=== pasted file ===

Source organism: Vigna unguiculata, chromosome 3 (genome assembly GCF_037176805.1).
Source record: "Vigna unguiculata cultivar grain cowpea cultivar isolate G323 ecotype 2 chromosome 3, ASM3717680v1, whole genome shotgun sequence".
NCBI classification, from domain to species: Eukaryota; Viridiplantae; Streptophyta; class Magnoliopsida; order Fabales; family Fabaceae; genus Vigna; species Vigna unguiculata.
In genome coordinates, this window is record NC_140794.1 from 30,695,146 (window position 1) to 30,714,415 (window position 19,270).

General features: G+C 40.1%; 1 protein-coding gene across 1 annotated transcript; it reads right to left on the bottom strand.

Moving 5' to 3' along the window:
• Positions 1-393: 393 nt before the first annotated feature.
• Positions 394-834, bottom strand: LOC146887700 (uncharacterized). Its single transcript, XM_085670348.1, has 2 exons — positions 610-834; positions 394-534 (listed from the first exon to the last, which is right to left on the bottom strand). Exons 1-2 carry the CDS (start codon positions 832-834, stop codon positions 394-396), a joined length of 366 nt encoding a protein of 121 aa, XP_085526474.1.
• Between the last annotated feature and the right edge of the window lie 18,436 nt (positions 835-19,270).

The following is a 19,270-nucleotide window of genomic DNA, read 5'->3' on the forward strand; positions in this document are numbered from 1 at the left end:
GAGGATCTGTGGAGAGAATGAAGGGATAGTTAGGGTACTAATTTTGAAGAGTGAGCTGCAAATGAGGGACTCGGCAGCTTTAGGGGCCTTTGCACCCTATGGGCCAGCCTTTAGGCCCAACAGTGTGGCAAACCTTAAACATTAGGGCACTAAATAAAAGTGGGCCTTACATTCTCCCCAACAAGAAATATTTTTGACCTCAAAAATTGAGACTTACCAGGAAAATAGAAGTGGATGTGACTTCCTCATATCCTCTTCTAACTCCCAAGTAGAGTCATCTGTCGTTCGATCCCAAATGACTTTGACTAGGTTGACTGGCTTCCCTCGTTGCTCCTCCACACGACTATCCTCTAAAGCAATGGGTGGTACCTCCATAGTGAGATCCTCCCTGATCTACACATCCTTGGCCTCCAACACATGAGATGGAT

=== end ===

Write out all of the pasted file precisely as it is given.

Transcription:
Source organism: Vigna unguiculata, chromosome 3 (genome assembly GCF_037176805.1).
Source record: "Vigna unguiculata cultivar grain cowpea cultivar isolate G323 ecotype 2 chromosome 3, ASM3717680v1, whole genome shotgun sequence".
NCBI classification, from domain to species: Eukaryota; Viridiplantae; Streptophyta; class Magnoliopsida; order Fabales; family Fabaceae; genus Vigna; species Vigna unguiculata.
In genome coordinates, this window is record NC_140794.1 from 30,695,146 (window position 1) to 30,714,415 (window position 19,270).

General features: G+C 40.1%; 1 protein-coding gene across 1 annotated transcript; it reads right to left on the bottom strand.

Moving 5' to 3' along the window:
• Positions 1-393: 393 nt before the first annotated feature.
• Positions 394-834, bottom strand: LOC146887700 (uncharacterized). Its single transcript, XM_085670348.1, has 2 exons — positions 610-834; positions 394-534 (listed from the first exon to the last, which is right to left on the bottom strand). Exons 1-2 carry the CDS (start codon positions 832-834, stop codon positions 394-396), a joined length of 366 nt encoding a protein of 121 aa, XP_085526474.1.
• Between the last annotated feature and the right edge of the window lie 18,436 nt (positions 835-19,270).

The following is a 19,270-nucleotide window of genomic DNA, read 5'->3' on the forward strand; positions in this document are numbered from 1 at the left end:
GAGGATCTGTGGAGAGAATGAAGGGATAGTTAGGGTACTAATTTTGAAGAGTGAGCTGCAAATGAGGGACTCGGCAGCTTTAGGGGCCTTTGCACCCTATGGGCCAGCCTTTAGGCCCAACAGTGTGGCAAACCTTAAACATTAGGGCACTAAATAAAAGTGGGCCTTACATTCTCCCCAACAAGAAATATTTTTGACCTCAAAAATTGAGACTTACCAGGAAAATAGAAGTGGATGTGACTTCCTCATATCCTCTTCTAACTCCCAAGTAGAGTCATCTGTCGTTCGATCCCAAATGACTTTGACTAGGTTGACTGGCTTCCCTCGTTGCTCCTCCACACGACTATCCTCTAAAGCAATGGGTGGTACCTCCATAGTGAGATCCTCCCTGATCTACACATCCTTGGCCTCCAACACATGAGATGGAT